Wall made his case Friday night dropping 20 assists on the Chicago Bulls, plus playing strong defense in a Wizards win. He was questionable for the game because of a sprained left foot, but played through it and had a monster night.

Check out all his assists.

Jimmy Butler on Bulls’ loss: “I hate this word, soft… but that’s exactly what we were”

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The Chicago Bulls have lost seven of their last eight and are now two games out of the playoffs in the East. It’s hard to see them making up that ground and getting an invite to the dance, particularly with Dwyane Wade being out for the season.

The latest loss came at the hands of the Wizards Friday night, where the Bulls were terrible in the first half, then battled back in the second to make the game interesting before falling 112-107. The fact they had to battle back at all had Jimmy Butler frustrated after the game. Via Vincent Goodwill of CSNChicago.com.

“I hate this word, `soft.’ I hate it, but that’s exactly what we were,” Butler said of his team’s start. “They beat us to every 50-50 ball, worked our tail in transition, we turned the ball over. Those things that we’ve talked about all year long replayed in that first half.”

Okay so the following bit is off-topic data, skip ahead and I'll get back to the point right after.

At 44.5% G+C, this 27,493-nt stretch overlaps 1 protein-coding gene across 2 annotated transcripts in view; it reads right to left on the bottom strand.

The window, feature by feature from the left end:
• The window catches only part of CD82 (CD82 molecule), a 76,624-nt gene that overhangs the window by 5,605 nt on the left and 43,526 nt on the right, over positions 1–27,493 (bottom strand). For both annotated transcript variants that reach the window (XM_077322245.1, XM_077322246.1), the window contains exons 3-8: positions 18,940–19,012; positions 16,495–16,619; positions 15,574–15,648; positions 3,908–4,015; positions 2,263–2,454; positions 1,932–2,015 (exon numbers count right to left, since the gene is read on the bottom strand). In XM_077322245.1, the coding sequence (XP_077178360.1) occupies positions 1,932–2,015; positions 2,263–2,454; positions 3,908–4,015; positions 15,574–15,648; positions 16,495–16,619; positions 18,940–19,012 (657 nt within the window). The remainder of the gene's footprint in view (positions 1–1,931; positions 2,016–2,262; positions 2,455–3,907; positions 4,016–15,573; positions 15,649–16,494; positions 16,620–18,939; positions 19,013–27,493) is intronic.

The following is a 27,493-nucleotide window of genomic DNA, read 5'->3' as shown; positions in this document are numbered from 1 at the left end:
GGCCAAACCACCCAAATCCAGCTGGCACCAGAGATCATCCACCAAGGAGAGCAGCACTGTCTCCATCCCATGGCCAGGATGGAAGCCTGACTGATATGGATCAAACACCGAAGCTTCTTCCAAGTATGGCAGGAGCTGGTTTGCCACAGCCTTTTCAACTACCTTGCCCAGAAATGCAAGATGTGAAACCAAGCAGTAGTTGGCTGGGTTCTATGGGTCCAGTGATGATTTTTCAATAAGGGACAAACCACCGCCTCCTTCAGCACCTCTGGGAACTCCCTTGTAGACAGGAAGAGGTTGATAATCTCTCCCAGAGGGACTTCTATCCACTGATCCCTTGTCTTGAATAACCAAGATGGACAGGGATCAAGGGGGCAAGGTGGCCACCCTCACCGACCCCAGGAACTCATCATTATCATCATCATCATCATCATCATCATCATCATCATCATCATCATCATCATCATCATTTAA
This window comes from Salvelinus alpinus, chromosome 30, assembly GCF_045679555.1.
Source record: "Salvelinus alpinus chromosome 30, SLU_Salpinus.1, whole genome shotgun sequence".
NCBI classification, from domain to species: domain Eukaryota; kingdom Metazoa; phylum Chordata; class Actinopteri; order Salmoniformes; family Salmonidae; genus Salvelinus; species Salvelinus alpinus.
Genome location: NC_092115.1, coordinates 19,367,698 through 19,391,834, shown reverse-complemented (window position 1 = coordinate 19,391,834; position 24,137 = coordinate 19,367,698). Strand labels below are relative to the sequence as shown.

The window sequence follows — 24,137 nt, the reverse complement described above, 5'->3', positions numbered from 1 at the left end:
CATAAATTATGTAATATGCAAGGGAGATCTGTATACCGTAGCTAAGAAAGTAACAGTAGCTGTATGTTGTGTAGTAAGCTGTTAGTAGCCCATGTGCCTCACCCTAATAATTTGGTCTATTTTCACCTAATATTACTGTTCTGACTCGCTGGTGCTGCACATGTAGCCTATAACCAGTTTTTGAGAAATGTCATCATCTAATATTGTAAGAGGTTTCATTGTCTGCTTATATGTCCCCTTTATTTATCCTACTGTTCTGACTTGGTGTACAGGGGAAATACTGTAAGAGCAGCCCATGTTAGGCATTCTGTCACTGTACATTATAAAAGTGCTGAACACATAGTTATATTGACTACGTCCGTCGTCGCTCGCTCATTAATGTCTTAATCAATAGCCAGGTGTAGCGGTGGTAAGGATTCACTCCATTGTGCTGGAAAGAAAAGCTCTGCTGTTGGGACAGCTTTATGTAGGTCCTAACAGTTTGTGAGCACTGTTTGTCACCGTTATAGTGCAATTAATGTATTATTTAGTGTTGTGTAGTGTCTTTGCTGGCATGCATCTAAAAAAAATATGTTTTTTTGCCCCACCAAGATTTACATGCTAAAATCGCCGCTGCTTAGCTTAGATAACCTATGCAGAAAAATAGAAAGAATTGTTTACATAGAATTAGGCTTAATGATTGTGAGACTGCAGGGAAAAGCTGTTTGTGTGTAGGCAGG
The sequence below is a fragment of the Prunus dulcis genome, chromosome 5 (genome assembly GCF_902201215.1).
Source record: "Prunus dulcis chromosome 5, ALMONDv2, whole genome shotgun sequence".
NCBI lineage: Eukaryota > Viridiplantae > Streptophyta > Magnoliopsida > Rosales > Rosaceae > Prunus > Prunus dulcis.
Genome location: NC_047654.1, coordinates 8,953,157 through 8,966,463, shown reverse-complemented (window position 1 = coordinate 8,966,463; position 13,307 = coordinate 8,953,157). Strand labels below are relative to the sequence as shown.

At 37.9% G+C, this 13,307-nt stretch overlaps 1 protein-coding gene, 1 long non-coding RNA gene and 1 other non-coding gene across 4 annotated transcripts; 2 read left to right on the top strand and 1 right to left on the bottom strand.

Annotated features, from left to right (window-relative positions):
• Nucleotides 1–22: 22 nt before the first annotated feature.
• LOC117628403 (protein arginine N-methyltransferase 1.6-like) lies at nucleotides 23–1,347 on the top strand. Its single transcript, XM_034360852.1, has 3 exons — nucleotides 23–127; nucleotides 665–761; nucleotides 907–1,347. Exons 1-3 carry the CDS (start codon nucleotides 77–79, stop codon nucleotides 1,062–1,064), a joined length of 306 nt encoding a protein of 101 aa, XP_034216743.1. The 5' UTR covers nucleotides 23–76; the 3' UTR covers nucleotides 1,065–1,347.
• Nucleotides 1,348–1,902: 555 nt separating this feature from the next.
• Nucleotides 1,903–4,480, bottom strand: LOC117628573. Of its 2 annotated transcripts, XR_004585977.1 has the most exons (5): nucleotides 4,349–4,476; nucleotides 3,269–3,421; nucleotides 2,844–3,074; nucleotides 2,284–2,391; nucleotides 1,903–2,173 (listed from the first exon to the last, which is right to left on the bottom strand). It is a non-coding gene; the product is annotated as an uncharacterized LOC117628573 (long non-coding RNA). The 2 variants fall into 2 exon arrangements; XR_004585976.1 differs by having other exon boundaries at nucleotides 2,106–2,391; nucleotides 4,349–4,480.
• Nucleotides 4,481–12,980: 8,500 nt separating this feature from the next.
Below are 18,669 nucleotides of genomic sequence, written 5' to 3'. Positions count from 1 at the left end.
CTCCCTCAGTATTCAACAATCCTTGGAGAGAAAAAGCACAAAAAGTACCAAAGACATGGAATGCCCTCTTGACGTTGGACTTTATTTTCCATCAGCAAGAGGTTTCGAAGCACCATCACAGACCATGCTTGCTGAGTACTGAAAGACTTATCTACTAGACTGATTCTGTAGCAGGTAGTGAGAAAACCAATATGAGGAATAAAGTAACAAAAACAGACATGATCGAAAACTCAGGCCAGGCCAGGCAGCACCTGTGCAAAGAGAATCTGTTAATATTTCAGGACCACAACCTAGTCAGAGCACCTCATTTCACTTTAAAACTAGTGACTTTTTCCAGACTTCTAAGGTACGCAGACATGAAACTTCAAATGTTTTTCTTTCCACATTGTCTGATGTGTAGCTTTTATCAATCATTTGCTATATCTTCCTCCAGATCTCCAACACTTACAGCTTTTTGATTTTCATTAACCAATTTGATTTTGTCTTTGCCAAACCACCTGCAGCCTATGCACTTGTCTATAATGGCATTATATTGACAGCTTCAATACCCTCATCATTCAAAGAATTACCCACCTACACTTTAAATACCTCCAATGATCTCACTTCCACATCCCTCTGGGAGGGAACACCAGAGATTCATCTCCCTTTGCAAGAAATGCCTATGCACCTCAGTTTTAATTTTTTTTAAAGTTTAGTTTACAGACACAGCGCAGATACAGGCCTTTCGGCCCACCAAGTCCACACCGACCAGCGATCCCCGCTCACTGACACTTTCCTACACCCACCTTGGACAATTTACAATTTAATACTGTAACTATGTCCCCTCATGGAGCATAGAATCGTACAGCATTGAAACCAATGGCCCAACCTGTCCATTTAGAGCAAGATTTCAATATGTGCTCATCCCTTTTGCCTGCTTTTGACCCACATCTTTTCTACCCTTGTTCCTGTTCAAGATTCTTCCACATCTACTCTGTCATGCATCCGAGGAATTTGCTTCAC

Butler wasn’t done, via Nick Friedell at ESPN:

“What’s crazy is we’ve done that all year long,” Butler said. “I figured that we’d get tired of it, but I don’t know, I guess we like playing that way. I don’t know the answer to it. I really don’t. I can’t tell you [what it is]. It’s like a broken record. Y’all are going to ask me the same questions, I’m going to give you the same [answers]. We’ve done it all year long. Not getting back in transition, turning the ball over, not rebounding. All of that stuff. Eventually you would think that it would change, but what, we’re 70, I don’t know, 60-something games in, and it’s still there.”

The Bulls have a flawed roster that lacks shooting, and the team’s leaders appear not to respect the coach. Their effort has been inconsistent all season. Not the recipe for putting together a late run to the playoffs.

Butler should be frustrated, but he also needs to take some of the responsibility for what this Chicago season has become. He’s not blameless.

It’s going to be an interesting off-season in Chicago. The GarPax front office still has the backing of ownership, so it appears to be staying put, but with that will Wade return? Is coach Fred Hoiberg brought back? Are the Bulls going to show some kind of a plan to build around Butler, or trade him? What is the vision in Chicago? Bulls fans should hope they get answers this summer, but they shouldn’t bet the mortgage money on that happening.